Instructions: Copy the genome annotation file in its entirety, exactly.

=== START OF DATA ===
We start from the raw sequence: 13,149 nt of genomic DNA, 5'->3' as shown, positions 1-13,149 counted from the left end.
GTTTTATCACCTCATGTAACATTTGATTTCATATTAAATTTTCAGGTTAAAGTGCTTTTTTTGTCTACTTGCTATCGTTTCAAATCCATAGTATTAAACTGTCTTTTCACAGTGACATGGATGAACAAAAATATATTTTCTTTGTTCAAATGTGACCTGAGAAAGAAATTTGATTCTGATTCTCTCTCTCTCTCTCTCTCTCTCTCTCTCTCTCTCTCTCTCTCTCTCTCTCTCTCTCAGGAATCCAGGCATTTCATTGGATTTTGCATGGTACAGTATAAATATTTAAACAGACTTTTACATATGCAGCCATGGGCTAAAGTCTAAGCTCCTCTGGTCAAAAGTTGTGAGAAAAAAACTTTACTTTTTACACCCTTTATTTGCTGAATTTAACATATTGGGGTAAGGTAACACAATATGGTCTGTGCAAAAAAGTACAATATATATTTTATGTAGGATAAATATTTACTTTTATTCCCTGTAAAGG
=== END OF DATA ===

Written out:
We start from the raw sequence: 13,149 nt of genomic DNA, 5'->3' as shown, positions 1-13,149 counted from the left end.
GTTTTATCACCTCATGTAACATTTGATTTCATATTAAATTTTCAGGTTAAAGTGCTTTTTTTGTCTACTTGCTATCGTTTCAAATCCATAGTATTAAACTGTCTTTTCACAGTGACATGGATGAACAAAAATATATTTTCTTTGTTCAAATGTGACCTGAGAAAGAAATTTGATTCTGATTCTCTCTCTCTCTCTCTCTCTCTCTCTCTCTCTCTCTCTCTCTCTCTCTCTCTCTCTCAGGAATCCAGGCATTTCATTGGATTTTGCATGGTACAGTATAAATATTTAAACAGACTTTTACATATGCAGCCATGGGCTAAAGTCTAAGCTCCTCTGGTCAAAAGTTGTGAGAAAAAAACTTTACTTTTTACACCCTTTATTTGCTGAATTTAACATATTGGGGTAAGGTAACACAATATGGTCTGTGCAAAAAAGTACAATATATATTTTATGTAGGATAAATATTTACTTTTATTCCCTGTAAAGG